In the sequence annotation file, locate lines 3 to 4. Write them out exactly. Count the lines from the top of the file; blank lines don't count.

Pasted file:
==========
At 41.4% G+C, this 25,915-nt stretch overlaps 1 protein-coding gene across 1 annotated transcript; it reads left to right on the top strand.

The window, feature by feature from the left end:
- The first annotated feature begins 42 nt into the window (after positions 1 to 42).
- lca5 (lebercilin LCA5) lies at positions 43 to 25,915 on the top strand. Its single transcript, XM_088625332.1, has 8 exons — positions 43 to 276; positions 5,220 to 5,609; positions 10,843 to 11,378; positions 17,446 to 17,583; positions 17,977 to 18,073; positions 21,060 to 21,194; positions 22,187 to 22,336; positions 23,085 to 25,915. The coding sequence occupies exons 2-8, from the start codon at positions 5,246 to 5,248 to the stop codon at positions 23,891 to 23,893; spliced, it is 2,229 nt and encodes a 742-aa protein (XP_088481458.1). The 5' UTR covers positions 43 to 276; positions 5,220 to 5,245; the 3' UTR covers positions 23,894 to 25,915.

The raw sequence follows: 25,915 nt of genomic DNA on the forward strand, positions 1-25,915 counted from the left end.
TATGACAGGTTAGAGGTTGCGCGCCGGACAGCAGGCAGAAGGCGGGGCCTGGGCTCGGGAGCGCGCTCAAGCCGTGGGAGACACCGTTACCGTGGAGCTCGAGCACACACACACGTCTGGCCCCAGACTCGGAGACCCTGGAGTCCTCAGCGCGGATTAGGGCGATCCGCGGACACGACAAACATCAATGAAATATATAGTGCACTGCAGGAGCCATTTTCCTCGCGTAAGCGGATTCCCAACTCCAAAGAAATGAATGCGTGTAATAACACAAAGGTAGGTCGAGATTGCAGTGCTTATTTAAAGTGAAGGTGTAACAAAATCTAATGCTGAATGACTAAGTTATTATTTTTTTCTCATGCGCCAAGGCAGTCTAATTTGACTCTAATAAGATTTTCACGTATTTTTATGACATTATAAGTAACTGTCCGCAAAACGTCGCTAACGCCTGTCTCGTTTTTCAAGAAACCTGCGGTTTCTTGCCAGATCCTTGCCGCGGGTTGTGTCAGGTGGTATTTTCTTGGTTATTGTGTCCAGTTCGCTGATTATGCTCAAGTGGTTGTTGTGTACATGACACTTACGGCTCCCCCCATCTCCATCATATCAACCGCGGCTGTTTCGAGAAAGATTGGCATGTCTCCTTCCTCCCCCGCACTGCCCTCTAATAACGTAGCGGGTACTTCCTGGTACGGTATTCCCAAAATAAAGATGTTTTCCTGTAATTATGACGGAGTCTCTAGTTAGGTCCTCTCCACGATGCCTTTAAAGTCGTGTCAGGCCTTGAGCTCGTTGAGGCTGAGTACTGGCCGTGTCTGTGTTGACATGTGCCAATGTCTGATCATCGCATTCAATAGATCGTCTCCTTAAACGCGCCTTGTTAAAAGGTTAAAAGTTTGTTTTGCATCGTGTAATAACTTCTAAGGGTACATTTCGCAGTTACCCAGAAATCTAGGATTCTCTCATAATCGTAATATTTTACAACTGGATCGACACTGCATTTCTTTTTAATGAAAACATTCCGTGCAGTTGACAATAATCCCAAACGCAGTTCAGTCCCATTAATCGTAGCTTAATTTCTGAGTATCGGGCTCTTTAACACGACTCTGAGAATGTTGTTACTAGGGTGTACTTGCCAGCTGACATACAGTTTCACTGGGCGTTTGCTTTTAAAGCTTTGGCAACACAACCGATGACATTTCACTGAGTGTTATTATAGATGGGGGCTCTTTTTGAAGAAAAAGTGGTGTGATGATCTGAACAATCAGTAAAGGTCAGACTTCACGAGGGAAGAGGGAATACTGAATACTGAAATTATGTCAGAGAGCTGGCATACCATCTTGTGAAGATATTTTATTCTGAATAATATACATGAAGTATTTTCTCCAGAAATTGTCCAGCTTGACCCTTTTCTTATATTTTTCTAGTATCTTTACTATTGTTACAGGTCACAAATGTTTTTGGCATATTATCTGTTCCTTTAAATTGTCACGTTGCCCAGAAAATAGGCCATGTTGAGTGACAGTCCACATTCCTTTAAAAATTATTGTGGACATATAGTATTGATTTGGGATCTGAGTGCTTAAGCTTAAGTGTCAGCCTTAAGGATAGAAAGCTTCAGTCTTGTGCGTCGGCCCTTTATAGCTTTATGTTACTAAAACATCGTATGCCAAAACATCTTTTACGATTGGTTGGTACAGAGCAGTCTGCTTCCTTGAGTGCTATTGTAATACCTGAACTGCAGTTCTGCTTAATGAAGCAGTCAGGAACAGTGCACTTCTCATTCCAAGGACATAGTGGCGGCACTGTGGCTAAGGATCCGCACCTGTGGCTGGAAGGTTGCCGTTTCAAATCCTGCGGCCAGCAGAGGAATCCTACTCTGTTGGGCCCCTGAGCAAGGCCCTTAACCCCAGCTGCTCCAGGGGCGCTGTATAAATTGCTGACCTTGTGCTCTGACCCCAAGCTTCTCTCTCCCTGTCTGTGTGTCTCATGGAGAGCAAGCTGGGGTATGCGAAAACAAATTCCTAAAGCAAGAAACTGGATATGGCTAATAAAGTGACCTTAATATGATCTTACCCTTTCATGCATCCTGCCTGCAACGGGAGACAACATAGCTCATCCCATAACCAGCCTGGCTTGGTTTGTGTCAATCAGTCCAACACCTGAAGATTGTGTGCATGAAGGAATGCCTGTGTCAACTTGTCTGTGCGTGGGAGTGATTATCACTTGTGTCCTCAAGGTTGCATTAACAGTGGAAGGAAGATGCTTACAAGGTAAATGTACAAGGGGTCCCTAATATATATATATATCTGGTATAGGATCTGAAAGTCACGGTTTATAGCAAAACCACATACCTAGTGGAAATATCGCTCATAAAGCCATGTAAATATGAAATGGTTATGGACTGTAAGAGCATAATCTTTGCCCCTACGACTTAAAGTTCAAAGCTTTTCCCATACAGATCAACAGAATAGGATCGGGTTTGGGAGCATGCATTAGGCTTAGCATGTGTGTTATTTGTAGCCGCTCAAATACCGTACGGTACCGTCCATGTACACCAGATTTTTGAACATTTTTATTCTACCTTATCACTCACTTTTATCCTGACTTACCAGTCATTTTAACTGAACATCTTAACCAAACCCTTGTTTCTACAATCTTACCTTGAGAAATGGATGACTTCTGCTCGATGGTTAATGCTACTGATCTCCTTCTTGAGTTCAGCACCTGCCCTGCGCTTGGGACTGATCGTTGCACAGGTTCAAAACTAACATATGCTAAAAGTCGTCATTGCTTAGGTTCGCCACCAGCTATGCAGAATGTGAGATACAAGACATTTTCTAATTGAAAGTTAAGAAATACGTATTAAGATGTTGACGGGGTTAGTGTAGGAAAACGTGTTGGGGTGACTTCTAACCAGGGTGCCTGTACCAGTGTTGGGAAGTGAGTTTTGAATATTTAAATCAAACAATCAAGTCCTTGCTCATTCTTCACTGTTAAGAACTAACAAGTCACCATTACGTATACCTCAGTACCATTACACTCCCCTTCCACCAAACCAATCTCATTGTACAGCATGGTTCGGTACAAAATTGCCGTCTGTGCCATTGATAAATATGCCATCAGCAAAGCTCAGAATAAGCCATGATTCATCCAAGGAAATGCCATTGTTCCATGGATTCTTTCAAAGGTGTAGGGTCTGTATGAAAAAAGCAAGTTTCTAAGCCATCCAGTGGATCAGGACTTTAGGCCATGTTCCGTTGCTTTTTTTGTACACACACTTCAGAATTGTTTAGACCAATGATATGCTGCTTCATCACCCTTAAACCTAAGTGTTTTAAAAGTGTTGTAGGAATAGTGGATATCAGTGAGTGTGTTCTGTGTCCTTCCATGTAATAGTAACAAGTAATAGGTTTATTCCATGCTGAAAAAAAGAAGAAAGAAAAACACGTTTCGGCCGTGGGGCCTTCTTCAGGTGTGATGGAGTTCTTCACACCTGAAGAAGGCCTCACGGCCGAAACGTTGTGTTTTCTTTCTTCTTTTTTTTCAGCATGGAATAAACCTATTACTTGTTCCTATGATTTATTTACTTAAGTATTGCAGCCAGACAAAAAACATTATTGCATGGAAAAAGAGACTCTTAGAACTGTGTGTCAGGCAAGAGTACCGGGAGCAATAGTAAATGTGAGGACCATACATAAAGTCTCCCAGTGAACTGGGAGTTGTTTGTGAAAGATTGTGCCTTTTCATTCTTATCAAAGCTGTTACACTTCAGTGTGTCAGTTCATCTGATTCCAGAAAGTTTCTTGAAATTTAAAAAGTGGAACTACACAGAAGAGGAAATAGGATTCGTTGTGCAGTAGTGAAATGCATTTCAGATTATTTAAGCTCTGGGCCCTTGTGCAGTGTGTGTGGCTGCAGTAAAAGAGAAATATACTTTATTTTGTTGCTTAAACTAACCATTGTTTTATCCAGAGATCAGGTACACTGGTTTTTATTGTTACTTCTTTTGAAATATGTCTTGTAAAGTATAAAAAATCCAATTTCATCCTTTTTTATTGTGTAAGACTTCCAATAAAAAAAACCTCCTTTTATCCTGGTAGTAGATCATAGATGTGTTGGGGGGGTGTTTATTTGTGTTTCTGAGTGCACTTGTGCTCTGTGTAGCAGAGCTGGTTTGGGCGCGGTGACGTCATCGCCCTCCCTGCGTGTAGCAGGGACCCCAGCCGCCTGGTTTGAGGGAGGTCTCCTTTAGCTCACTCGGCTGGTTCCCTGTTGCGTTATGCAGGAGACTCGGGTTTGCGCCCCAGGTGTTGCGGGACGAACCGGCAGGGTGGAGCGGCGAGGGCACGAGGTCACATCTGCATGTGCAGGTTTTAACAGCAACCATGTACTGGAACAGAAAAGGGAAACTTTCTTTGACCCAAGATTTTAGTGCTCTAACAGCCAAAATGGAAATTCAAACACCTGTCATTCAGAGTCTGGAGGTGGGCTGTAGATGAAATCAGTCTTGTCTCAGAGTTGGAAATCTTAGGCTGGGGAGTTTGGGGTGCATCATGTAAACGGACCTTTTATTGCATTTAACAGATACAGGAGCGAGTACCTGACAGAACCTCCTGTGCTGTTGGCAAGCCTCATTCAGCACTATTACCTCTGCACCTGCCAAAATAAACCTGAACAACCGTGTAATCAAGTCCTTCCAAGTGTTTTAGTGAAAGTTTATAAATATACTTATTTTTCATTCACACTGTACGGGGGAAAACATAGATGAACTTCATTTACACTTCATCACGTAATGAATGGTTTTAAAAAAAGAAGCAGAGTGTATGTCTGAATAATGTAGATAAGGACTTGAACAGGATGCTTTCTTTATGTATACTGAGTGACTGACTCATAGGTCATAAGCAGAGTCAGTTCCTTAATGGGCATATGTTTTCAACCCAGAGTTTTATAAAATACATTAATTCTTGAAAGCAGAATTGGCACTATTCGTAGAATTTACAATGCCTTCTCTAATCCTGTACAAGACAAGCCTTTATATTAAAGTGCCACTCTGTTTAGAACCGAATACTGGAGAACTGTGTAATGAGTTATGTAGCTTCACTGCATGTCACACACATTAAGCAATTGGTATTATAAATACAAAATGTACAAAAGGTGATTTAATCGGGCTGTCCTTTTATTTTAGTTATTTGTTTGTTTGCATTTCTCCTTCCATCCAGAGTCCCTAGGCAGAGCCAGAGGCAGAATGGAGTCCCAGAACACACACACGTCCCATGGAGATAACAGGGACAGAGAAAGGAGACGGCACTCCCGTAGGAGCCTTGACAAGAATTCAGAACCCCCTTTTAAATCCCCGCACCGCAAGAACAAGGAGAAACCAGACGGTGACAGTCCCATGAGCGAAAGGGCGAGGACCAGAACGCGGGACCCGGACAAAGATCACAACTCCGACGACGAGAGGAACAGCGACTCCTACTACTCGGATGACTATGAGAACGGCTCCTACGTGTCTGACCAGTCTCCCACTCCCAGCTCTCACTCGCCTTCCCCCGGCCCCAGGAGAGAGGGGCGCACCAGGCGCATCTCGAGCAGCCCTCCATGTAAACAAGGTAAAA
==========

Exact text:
- The first annotated feature begins 42 nt into the window (after positions 1 to 42).
- lca5 (lebercilin LCA5) lies at positions 43 to 25,915 on the top strand. Its single transcript, XM_088625332.1, has 8 exons — positions 43 to 276; positions 5,220 to 5,609; positions 10,843 to 11,378; positions 17,446 to 17,583; positions 17,977 to 18,073; positions 21,060 to 21,194; positions 22,187 to 22,336; positions 23,085 to 25,915. The coding sequence occupies exons 2-8, from the start codon at positions 5,246 to 5,248 to the stop codon at positions 23,891 to 23,893; spliced, it is 2,229 nt and encodes a 742-aa protein (XP_088481458.1). The 5' UTR covers positions 43 to 276; positions 5,220 to 5,245; the 3' UTR covers positions 23,894 to 25,915.